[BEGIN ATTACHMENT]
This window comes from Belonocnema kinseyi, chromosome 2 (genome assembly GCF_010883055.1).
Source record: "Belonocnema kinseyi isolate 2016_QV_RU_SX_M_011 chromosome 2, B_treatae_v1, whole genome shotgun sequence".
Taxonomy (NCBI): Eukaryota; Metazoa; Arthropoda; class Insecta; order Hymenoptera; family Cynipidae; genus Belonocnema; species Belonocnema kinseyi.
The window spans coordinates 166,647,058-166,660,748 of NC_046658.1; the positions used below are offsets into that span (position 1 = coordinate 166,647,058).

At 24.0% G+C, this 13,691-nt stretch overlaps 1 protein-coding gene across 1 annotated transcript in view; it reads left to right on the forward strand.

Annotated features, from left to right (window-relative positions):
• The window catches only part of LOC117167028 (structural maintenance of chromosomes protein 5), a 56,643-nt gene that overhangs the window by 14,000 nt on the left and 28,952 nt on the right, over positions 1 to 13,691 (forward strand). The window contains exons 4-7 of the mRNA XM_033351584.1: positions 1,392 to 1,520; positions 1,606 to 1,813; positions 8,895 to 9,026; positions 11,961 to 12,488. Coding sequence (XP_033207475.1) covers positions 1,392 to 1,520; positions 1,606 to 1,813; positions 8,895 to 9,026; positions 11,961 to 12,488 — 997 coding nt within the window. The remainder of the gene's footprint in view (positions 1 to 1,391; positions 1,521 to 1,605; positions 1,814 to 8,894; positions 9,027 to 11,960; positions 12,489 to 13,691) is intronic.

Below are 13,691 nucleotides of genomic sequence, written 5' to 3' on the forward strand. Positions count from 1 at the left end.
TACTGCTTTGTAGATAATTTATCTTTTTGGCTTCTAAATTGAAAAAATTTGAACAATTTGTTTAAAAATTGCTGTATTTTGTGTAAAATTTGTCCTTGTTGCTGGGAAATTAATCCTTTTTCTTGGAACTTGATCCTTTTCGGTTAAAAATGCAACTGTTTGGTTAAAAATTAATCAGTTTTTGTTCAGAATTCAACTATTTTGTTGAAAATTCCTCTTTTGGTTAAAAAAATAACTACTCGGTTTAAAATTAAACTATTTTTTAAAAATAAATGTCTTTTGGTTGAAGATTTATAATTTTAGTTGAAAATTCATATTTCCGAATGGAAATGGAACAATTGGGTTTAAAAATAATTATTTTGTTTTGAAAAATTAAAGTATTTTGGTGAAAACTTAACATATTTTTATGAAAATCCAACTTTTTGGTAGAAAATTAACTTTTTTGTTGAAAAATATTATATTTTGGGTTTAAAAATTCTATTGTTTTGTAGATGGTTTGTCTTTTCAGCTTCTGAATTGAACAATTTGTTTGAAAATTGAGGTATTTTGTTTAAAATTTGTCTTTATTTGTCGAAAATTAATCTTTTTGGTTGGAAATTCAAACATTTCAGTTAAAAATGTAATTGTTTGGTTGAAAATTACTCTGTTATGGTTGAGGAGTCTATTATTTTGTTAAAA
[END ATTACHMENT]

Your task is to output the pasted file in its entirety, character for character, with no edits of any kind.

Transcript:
This window comes from Belonocnema kinseyi, chromosome 2 (genome assembly GCF_010883055.1).
Source record: "Belonocnema kinseyi isolate 2016_QV_RU_SX_M_011 chromosome 2, B_treatae_v1, whole genome shotgun sequence".
Taxonomy (NCBI): Eukaryota; Metazoa; Arthropoda; class Insecta; order Hymenoptera; family Cynipidae; genus Belonocnema; species Belonocnema kinseyi.
The window spans coordinates 166,647,058-166,660,748 of NC_046658.1; the positions used below are offsets into that span (position 1 = coordinate 166,647,058).

At 24.0% G+C, this 13,691-nt stretch overlaps 1 protein-coding gene across 1 annotated transcript in view; it reads left to right on the forward strand.

Annotated features, from left to right (window-relative positions):
• The window catches only part of LOC117167028 (structural maintenance of chromosomes protein 5), a 56,643-nt gene that overhangs the window by 14,000 nt on the left and 28,952 nt on the right, over positions 1 to 13,691 (forward strand). The window contains exons 4-7 of the mRNA XM_033351584.1: positions 1,392 to 1,520; positions 1,606 to 1,813; positions 8,895 to 9,026; positions 11,961 to 12,488. Coding sequence (XP_033207475.1) covers positions 1,392 to 1,520; positions 1,606 to 1,813; positions 8,895 to 9,026; positions 11,961 to 12,488 — 997 coding nt within the window. The remainder of the gene's footprint in view (positions 1 to 1,391; positions 1,521 to 1,605; positions 1,814 to 8,894; positions 9,027 to 11,960; positions 12,489 to 13,691) is intronic.

Below are 13,691 nucleotides of genomic sequence, written 5' to 3' on the forward strand. Positions count from 1 at the left end.
TACTGCTTTGTAGATAATTTATCTTTTTGGCTTCTAAATTGAAAAAATTTGAACAATTTGTTTAAAAATTGCTGTATTTTGTGTAAAATTTGTCCTTGTTGCTGGGAAATTAATCCTTTTTCTTGGAACTTGATCCTTTTCGGTTAAAAATGCAACTGTTTGGTTAAAAATTAATCAGTTTTTGTTCAGAATTCAACTATTTTGTTGAAAATTCCTCTTTTGGTTAAAAAAATAACTACTCGGTTTAAAATTAAACTATTTTTTAAAAATAAATGTCTTTTGGTTGAAGATTTATAATTTTAGTTGAAAATTCATATTTCCGAATGGAAATGGAACAATTGGGTTTAAAAATAATTATTTTGTTTTGAAAAATTAAAGTATTTTGGTGAAAACTTAACATATTTTTATGAAAATCCAACTTTTTGGTAGAAAATTAACTTTTTTGTTGAAAAATATTATATTTTGGGTTTAAAAATTCTATTGTTTTGTAGATGGTTTGTCTTTTCAGCTTCTGAATTGAACAATTTGTTTGAAAATTGAGGTATTTTGTTTAAAATTTGTCTTTATTTGTCGAAAATTAATCTTTTTGGTTGGAAATTCAAACATTTCAGTTAAAAATGTAATTGTTTGGTTGAAAATTACTCTGTTATGGTTGAGGAGTCTATTATTTTGTTAAAA